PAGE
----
Direct access to diagnostics will reassure patients - but GP workforce must be increased and given appropriate training and support
Publication date: 16 November 2022
The College has responded to NHS England’s latest announcement on providing GPs with direct access to diagnostics for suspected cancers.
Professor Martin Marshall, Chair of the Royal College of GPs, said: “GPs are already doing a good job of appropriately referring patients with suspected cancers. Despite the workload and workforce pressures they are facing, referrals by GPs into the rapid suspected cancer pathways are 20% above pre-pandemic levels. However, there will be patients who might not meet the criteria for rapid referral and have vague symptoms that could be cancer but are more likely to be less serious common conditions. In these situations, direct access to diagnostic services can be helpful.
"GPs want to ensure timely diagnosis for their patients, so that those with cancer can receive the appropriate treatment, and those without can be reassured. This is why the College has long been calling for GPs to have better access to diagnostic testing in the community, and whilst the devil will be in the detail as to how it will work in practice, today’s announcement is a positive step.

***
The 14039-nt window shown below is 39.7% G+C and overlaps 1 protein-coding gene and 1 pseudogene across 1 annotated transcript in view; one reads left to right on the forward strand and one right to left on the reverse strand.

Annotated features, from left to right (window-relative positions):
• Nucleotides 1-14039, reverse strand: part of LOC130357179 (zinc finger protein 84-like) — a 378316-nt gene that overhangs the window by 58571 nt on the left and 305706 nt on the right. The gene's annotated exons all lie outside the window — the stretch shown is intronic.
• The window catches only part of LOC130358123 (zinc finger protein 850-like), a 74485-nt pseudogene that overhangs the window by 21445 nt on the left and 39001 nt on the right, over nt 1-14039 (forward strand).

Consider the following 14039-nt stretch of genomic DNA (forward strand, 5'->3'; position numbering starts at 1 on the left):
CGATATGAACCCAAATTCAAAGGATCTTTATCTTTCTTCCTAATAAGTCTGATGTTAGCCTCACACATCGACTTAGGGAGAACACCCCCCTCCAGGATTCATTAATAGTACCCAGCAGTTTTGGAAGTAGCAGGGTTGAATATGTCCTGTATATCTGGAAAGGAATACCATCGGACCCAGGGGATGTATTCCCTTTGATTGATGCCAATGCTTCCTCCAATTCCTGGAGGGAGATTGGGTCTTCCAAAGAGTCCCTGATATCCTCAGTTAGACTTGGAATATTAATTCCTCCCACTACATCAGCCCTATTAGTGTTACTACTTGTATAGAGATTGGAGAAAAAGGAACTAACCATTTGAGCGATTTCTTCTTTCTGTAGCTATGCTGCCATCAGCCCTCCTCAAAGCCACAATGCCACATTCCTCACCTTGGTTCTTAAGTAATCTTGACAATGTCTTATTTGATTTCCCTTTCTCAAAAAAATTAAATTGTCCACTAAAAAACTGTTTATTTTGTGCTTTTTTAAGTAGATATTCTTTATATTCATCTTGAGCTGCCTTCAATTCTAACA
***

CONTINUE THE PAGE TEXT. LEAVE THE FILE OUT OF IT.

“It will be vital that alongside direct access to diagnostics, GPs receive appropriate support and additional training to interpret the test results and that relevant IT systems used for booking tests are integrated into those that GPs already use. We also need assurances that diagnostic hubs are appropriately staffed to cope with increased demand for testing - and that safeguards are put in place to prevent this new system inadvertently adding to the workload of already over-stretched GP teams.
“Ultimately what we need to improve cancer diagnosis is to increase the workforce across the NHS, including in primary care. This is why, as a College we are calling on the Government for a workforce strategy that goes beyond the 6,000 GPs promised, as well as action to address unnecessary bureaucracy in general practice, which keeps GPs away from frontline patient care.”
RCGP Press office: 020 3188 7633
Notes to editor
The Royal College of General Practitioners is a network of more than 54,000 family doctors working to improve care for patients. We work to encourage and maintain the highest standards of general medical practice and act as the voice of GPs on education, training, research and clinical standards.